Ukrainian Armed Forces affirmed that they successfully shot down a Beriev A-50 and inflicted substantial damage on an Ilyushin Il-22, both critical Russian airborne command and control platforms, above the Sea of Azov on January 14, 2024.
Valeri Zaloujny, Commander-in-Chief of the Armed Forces of Ukraine, reported on his Telegram channel that the Ukrainian Air Force destroyed an A-50 long-range radar detection aircraft and an Il-22 air control post.
“Thanks to the Air Force for the excellently planned and conducted operation in the Azov region,” Zaloujny said, without specifying what asset was used to target the two aircraft.
The information had been initially reported by The Kyiv Independent, citing Yuriy Mysiagin, Deputy Chairman of the Committee on National Security, Defense, and Intelligence. It was later confirmed by Kyrylo Budanov, commander of the Ukrainian Defense Intelligence Directorate to The War Zone.
According to reports, the Il-22M11 tail number 75106 was on a mission in the Strilkove area, on the western bank of the Sea of Azov, when it was hit by a projectile. Despite significant damage, the pilots managed to broadcast a distress call and urgently diverted to Anapa Airfield in Russia, on the northeastern coast of the Black Sea.
“Urgently request an ambulance and fire team,” the crew of the affected aircraft said in an audio recording shared by RBC.
A few hours ago, someone apparently attacked two Russian aircraft over the Azov Sea: A-50 early warning and control and Il22-M command and control aircraft. The former is claimed to now be scuba diving, while the latter, well… the following audio recording emerged which… pic.twitter.com/SJScgH6doo— WarTranslated (Dmitri) (@wartranslated) January 14, 2024
The Ilyushin Il-22 is designed for command and control operations and to serve as an early detection aircraft, featuring an Airborne Warning and Control System enabling it. Despite its more modest size compared to the A-50, the Il-22 plays a crucial role in coordinating airborne activities.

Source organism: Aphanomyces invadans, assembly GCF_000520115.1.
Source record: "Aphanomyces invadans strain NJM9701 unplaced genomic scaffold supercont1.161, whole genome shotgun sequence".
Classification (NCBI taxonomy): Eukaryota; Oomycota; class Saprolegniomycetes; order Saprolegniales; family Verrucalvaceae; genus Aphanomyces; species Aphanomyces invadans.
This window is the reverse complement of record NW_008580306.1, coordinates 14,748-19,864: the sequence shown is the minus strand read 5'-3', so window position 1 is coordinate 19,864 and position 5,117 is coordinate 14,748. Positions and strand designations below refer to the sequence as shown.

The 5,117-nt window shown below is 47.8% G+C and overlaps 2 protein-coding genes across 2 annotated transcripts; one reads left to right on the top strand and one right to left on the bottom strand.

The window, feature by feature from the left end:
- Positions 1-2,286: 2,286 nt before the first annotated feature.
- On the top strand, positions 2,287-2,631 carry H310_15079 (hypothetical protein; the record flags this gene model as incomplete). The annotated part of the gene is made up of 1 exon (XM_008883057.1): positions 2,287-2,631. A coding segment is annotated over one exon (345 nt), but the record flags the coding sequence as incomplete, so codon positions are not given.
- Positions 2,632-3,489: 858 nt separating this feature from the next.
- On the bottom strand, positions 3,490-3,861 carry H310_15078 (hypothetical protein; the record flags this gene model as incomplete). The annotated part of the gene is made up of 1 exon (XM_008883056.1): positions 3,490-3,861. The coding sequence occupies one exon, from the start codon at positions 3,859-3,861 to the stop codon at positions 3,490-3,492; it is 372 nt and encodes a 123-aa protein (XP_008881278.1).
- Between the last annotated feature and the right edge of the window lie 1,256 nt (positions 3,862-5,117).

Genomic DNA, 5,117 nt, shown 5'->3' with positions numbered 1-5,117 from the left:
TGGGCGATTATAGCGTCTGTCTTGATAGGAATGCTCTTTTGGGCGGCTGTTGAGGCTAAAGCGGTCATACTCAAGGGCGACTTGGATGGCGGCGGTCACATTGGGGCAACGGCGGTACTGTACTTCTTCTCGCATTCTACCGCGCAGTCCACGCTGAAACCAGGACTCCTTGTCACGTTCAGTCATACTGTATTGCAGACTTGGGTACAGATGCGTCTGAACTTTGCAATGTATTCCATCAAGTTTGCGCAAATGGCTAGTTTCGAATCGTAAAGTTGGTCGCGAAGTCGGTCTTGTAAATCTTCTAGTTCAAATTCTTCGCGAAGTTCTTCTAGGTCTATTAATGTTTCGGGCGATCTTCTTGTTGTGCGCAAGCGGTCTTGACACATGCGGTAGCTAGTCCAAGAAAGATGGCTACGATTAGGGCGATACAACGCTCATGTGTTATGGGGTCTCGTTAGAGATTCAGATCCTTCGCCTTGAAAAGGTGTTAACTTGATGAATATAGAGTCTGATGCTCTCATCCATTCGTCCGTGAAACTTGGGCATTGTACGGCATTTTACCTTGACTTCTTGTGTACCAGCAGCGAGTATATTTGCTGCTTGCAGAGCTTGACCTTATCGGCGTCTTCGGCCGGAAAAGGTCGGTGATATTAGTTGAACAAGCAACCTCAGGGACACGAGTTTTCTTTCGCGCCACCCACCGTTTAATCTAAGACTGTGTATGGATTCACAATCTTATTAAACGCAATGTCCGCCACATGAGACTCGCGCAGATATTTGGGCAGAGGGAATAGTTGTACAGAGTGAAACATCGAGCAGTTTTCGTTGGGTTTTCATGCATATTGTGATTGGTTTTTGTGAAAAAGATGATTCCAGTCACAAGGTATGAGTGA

Soon after, the Beriev A-50 quad-jet was reportedly struck by a projectile while on a mission in the Kyrylivka area of Zaporizhia Oblast, also on the western coast of the Sea of Azov.
The fate of the Beriev A-50 remains uncertain, as it disappeared from radar and ceased responding to radio calls. According to RBC, a Russian Su-30 pilot in the area reported detecting an explosion and witnessing the fall of an aircraft, presumably the A-50.
The Beriev A-50 is a Russian airborne command and control aircraft, serving as the country’s counterpart to NATO’s Boeing E-3 Sentry. Based on the Ilyushin Il-76 transport, it is equipped with an Airborne Warning and Control System or AWACS rotodome, and functions as an early detection and command platform, offering comprehensive aerial terrain visibility.
Potential critical blow to Russian airborne command and control fleet
The targeted aircraft are among the most expensive and valuable assets in Russia’s detection and command fleet. So, the question remains: what type of weapon was employed to target these aircraft over the Sea of Azov?
The two aircraft were flying over 160 kilometers (100 miles) from the current front line. For comparison, the US-made Patriot air defense system, which was supplied to Ukraine, has an operational range of 70 to 100 kilometers (40 to 60 miles), depending on the variant.
If they were both rendered inoperative, this would mark the single worst day for the Russian Air Force in terms of lost value since the beginning of the invasion of Ukraine by Russia in February 2022.
According to the 2023 World Air Forces directory, the Russian Air Force operated 15 A-50 and 30 Il-22 aircraft respectively.
However, in February 2023, Belarusian resistance fighters targeted a Beriev A-50 stationed at Machulishchy Air Base near Minsk, Belarus, using an explosive drone – the extent of the damages remains unclear to this day.
In June 2023, during the brief insurrection of the Wagner mercenaries, an Ilyushin Il-22VZPU airborne command aircraft was downed, killing its crew of eight people.